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Public Domain Picture: Gentner's Fritillary

Courtesy: US Fish & Wildlife Service
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Gentner's Fritillary
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Gentner's Fritillary
Plant description: Fritillaria gentneri is a perennial herb arising from a fleshy bulb, with one to twelve deep red to maroon bell-shaped flowers produced on a single, erect, 40 to 70 centimeter tall flowering stalk. The leaves of reproductive plants occur in whorls along the stalk, while vegetative plants produce a single basal leaf varying in length from 0.5 to 29 centimeters. Most reproduction occurs through asexual production of small 'rice grain' bulblets on the surface of mature bulbs – these detach from the mother bulb and develop into new individuals. In general, the majority of the plants in a population are vegetative (rather than flowering), with numerous basal leaves (each representing one individual bulblet) massed near each flowering stalk. Distinguishing characteristics: Individuals of this species can be distinguished from similar congeners by comparing the nectary gland length/tepal length ratio and the extent of style branching. The nectaries of F. gentneri generally extend ¼ to ½ the length of the tepals, while those of F. recurva extend ¼ or less, and the long glands of F. affinis extend ½ or more of the tepal length. The style of F. affinis is divided for ½ of its length or more, with widely spreading branches, while only the tip (¼ or less) of F. recurva’s style is divided, with erect branches. The style of F. gentneri is intermediate between the two, with somewhat spreading branches extending slightly less than ½ the length of the style. These two characters, when evaluated in combination with flower color (scarlet in F. recurva, maroon in F. gentneri, and purplish-brown in F. affinis ), adequately differentiate these three species. History: This unusual fritillary was first noticed in a flower arrangement by Jacksonville, Oregon, resident Katherine Gentner in the early 1940’s. Katherine’s father, an entomologist at the Southern Oregon Experiment Station, recognized the uniqueness of this beautiful wildflower, and sent a specimen to his friend and associate, Oregon State University botanist Helen Gilkey. Dr. Gilkey subsequently published the description of this new species in the scientific journal Madroño, naming the plant after the Gentner family. Jacksonville’s continuing fondness for Gentner’s fritillary is exemplified by the city’s annual Fritillary Festival, held in late March and early April. (Credit: Melissa Carr/USFWS)(Melissa Carr/USFWS)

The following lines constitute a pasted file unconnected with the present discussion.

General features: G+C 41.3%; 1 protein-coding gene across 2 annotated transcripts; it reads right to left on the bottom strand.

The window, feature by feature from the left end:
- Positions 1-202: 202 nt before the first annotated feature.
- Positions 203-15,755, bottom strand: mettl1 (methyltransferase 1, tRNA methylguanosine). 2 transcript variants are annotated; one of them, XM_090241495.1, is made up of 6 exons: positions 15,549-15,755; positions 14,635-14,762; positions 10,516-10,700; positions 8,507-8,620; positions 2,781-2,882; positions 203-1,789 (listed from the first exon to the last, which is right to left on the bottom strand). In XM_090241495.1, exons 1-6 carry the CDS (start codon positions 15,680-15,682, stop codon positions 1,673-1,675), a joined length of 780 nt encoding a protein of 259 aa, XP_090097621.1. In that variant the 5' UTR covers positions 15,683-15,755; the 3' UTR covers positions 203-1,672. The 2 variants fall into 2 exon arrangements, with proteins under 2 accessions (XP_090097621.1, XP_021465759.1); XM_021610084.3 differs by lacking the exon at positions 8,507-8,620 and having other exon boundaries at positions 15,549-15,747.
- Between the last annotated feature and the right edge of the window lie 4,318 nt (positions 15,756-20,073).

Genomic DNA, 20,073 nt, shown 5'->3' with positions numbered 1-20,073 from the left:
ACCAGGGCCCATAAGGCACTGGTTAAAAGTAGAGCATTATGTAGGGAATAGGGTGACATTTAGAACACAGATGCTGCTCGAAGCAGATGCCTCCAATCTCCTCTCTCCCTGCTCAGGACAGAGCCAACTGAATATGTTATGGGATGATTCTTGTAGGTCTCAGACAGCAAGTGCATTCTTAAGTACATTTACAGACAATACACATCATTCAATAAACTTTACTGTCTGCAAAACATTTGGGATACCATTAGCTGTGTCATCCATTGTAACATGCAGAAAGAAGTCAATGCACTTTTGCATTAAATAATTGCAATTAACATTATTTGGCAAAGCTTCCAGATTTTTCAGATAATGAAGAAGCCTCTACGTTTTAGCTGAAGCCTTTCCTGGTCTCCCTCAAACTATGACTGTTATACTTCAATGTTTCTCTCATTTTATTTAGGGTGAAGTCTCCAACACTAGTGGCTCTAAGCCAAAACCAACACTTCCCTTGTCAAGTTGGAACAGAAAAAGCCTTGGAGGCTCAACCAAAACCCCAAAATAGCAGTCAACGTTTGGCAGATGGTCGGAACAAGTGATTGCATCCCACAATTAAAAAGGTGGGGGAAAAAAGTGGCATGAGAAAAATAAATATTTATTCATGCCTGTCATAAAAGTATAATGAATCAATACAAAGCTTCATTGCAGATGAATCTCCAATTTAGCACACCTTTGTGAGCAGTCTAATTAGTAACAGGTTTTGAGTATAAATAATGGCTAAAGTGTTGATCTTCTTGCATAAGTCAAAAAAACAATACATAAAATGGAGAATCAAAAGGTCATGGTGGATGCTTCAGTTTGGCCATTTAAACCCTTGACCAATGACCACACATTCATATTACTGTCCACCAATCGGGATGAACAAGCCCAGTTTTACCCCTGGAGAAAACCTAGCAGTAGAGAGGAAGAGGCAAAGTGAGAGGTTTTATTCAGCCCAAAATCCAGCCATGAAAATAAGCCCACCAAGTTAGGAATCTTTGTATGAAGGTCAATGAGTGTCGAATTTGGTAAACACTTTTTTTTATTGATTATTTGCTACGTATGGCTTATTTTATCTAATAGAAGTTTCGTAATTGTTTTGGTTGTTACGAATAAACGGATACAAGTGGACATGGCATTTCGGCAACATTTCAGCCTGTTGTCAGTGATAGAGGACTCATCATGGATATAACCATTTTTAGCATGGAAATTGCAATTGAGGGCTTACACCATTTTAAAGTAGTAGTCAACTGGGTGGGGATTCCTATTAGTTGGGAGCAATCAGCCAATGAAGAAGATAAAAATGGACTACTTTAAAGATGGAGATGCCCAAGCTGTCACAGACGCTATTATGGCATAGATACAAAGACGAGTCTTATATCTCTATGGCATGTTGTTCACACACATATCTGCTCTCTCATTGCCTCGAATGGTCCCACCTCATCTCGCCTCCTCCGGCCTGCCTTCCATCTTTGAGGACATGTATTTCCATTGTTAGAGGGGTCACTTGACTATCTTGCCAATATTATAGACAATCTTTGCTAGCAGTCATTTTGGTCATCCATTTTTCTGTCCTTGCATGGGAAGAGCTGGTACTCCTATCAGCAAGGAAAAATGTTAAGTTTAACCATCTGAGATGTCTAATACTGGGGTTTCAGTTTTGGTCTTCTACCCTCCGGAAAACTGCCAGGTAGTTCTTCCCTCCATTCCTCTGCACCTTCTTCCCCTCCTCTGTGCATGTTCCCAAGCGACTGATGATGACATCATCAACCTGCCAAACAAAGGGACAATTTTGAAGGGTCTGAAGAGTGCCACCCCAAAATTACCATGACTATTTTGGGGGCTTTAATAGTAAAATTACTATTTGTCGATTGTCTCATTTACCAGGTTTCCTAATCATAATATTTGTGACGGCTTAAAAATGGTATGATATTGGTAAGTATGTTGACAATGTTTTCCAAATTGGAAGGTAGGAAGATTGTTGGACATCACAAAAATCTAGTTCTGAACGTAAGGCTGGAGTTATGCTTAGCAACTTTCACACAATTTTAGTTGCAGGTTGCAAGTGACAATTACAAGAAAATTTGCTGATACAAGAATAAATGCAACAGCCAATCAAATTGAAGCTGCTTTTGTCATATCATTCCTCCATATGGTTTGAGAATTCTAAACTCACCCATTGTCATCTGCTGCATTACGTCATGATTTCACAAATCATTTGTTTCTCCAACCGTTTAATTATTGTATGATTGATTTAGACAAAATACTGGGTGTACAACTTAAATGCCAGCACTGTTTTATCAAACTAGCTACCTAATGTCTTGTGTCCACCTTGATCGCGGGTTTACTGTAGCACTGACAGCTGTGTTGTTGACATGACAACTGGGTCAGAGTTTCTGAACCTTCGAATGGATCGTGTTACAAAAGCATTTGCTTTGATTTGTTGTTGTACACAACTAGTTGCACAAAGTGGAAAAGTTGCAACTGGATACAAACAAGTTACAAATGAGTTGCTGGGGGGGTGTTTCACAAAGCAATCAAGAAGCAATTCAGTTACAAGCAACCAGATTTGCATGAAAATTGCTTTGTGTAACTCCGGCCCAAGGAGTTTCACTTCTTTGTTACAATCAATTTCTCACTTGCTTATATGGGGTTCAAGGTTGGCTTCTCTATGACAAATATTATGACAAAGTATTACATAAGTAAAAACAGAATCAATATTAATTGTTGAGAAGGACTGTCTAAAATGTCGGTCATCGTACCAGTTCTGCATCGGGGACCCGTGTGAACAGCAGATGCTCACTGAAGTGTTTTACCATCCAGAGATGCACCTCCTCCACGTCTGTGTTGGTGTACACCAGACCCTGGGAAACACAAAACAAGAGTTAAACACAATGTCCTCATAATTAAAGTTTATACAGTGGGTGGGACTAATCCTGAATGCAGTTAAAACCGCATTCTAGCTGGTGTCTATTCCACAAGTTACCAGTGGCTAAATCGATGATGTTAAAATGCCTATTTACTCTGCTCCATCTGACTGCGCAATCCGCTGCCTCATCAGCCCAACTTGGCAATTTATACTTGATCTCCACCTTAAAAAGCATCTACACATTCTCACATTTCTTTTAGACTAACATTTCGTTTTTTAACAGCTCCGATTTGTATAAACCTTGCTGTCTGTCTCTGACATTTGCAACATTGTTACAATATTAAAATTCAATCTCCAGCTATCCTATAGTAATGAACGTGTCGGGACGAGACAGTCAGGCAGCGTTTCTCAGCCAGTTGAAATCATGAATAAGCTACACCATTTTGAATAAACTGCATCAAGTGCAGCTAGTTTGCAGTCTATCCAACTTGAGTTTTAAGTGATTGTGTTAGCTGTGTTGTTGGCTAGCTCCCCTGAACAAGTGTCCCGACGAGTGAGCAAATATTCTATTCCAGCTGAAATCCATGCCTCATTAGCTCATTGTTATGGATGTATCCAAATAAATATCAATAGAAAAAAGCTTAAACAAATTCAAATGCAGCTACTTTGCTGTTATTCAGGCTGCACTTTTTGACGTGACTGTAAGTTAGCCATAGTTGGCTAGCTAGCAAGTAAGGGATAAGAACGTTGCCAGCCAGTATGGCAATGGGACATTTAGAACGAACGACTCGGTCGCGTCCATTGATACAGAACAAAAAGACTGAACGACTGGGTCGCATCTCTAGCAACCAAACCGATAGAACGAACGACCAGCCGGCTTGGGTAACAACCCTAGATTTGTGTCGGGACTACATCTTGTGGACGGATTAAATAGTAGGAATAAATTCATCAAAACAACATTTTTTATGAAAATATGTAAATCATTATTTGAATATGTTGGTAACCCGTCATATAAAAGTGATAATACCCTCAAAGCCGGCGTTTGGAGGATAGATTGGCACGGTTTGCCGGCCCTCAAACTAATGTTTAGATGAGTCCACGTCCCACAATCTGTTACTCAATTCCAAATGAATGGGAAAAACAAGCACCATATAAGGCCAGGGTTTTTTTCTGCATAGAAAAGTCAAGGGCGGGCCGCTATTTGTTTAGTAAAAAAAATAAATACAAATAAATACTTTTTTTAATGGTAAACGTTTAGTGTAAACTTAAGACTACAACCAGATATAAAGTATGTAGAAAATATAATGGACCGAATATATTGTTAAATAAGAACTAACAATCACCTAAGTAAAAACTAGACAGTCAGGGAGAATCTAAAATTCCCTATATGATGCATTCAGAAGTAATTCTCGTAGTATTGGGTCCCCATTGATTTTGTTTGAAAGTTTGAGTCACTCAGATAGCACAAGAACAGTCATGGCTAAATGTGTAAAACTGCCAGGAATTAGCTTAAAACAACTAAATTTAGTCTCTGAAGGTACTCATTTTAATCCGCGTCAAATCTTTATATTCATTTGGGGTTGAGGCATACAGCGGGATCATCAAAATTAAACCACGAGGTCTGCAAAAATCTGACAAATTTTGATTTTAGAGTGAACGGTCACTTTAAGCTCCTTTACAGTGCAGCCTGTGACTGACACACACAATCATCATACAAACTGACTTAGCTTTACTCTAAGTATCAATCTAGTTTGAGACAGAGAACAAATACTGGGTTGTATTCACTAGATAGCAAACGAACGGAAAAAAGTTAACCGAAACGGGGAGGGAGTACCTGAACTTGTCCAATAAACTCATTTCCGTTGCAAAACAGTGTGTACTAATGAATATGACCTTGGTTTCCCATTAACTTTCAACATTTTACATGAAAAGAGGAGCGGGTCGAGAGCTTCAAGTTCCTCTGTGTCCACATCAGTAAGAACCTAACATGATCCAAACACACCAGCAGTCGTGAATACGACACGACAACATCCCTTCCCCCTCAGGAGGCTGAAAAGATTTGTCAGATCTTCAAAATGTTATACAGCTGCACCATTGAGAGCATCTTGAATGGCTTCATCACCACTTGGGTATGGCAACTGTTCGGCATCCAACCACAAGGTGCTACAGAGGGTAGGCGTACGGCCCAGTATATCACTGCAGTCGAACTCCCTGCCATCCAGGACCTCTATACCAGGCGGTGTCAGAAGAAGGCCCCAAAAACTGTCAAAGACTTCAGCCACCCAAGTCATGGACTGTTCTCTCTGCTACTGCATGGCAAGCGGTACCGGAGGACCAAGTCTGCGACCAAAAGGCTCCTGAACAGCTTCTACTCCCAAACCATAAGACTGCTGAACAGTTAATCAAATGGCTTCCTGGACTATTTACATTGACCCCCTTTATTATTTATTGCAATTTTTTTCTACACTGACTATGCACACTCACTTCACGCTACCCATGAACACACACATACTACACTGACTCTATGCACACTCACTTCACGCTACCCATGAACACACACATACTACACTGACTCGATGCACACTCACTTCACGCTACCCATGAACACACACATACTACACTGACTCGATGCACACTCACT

Date Added:
April 20, 2014
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US Fish & Wildlife Service

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US Fish & Wildlife Service (Flickr Photostream)
External Site: US Fish & Wildlife Service
The U.S. Fish and Wildlife Service is a bureau within the U.S. Department of the Interior. Its mission is to work with others to conserve, protect and enhance fish, wildlife and plants and their habitats for the continuing benefit of the American people. USFWS National Digital Library The U.S. Fis
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